More than 150 million Americans get their health insurance through their employer. So, for many, the ongoing fight over the new health care law hasn’t been deeply personal. They haven’t had a “dog in the fight’ as the old saying goes. That is…..until now.
A recent headline in the Wall Street Journal read – “GOP Senators Weigh Taxing Employer-Health Plans.”
Senate Republicans set on reworking the Affordable Care Act are considering taxing employer-sponsored health insurance plans, a move that would meet stiff resistance from companies and potentially raise taxes on millions of people who get coverage on the job.
The move could raise billions in revenue that could be used to help stabilize the fragile individual insurance market. But it could be politically risky, since it could expand the impact of GOP health proposals from Medicaid recipients and those who buy insurance on their own to the roughly 177 million people who get coverage through their employers.
Fierce Healthcare explains it like this, “The vast majority of insured Americans get their coverage through an employer, with their insurance payments taken out before taxes. Economists argue that this raises premiums and encourages wasteful spending because employers have incentives to offer more generous plans. GOP members of Congress have long expressed an interest in limiting the exclusion, but it is a politically dangerous move….”
….any change to the tax break, which says that health insurance is not income for employees and therefore not subject to payroll taxes, would ignite opposition from major business groups.
A recent article on NPR.org (National Public Radio) pointed out, “Such a measure has occasionally been floated by Republicans since the days of President Ronald Reagan, often under the argument of leveling the field between employer plans and other coverage that the tax code treats far less generously.” Below is an excerpt from the NPR story.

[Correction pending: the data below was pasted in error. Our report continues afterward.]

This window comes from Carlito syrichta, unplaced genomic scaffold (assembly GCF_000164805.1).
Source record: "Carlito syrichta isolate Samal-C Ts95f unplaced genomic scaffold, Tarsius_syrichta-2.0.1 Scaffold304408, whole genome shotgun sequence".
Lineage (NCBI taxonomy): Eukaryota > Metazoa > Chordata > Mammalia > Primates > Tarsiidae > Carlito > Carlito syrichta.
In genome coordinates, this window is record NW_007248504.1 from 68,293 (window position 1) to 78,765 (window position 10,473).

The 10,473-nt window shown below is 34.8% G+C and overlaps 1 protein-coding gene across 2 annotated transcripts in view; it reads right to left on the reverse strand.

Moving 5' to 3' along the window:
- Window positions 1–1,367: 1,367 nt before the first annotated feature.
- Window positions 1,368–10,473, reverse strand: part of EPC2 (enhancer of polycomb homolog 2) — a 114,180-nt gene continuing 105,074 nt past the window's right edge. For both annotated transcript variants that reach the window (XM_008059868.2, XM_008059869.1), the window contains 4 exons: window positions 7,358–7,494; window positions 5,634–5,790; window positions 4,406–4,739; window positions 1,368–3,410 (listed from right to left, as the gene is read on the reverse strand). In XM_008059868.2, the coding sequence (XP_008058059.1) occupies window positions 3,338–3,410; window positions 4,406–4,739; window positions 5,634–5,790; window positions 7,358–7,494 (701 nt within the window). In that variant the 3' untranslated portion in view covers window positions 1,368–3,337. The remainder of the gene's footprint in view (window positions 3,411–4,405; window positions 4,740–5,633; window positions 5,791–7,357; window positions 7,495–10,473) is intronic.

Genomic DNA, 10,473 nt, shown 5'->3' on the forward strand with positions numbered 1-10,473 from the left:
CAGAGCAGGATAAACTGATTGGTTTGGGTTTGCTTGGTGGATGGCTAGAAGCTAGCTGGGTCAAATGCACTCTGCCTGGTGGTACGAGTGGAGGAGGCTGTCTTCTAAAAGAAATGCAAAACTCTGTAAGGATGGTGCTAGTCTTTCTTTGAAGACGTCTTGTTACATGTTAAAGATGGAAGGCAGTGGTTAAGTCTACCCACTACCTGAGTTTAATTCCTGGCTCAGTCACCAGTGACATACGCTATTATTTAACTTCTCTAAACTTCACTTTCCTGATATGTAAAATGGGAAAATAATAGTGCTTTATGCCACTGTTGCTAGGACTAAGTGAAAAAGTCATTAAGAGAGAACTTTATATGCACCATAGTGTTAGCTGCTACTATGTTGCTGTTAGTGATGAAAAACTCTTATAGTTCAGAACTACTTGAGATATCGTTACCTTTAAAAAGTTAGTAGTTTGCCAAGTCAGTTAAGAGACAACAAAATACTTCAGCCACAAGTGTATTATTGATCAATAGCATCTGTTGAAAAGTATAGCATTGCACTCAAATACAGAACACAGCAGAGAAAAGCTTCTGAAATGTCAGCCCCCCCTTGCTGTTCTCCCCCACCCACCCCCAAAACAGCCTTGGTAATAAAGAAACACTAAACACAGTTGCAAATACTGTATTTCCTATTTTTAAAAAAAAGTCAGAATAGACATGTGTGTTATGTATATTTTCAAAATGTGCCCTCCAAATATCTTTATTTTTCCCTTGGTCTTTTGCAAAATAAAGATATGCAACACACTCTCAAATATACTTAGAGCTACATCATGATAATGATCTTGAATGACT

A tax on health benefits would be a pay cut for its workers. Corporate payroll taxes would also rise if the value of worker health benefits counted toward required employer contributions to Social Security and Medicare.
Taxing medical benefits could spur employers to erode or drop those benefits and make workers less likely to accept them, said Larry Levitt, a senior vice president with the Kaiser Family Foundation. (Kaiser Health News is an editorially independent program of the foundation.)
We’d love to hear your thoughts on this potential proposal and what it might mean for the 177 million Americans who get through insurance in the workplace. Do you think it will bring people into the debate who haven’t been before? Do you believe it is something that should be considered if it raises billions of dollars? Generating meaningful conversations around key health issues is another way we are working toward our long-term goal of one day making Arizona the Healthiest State in the Nation!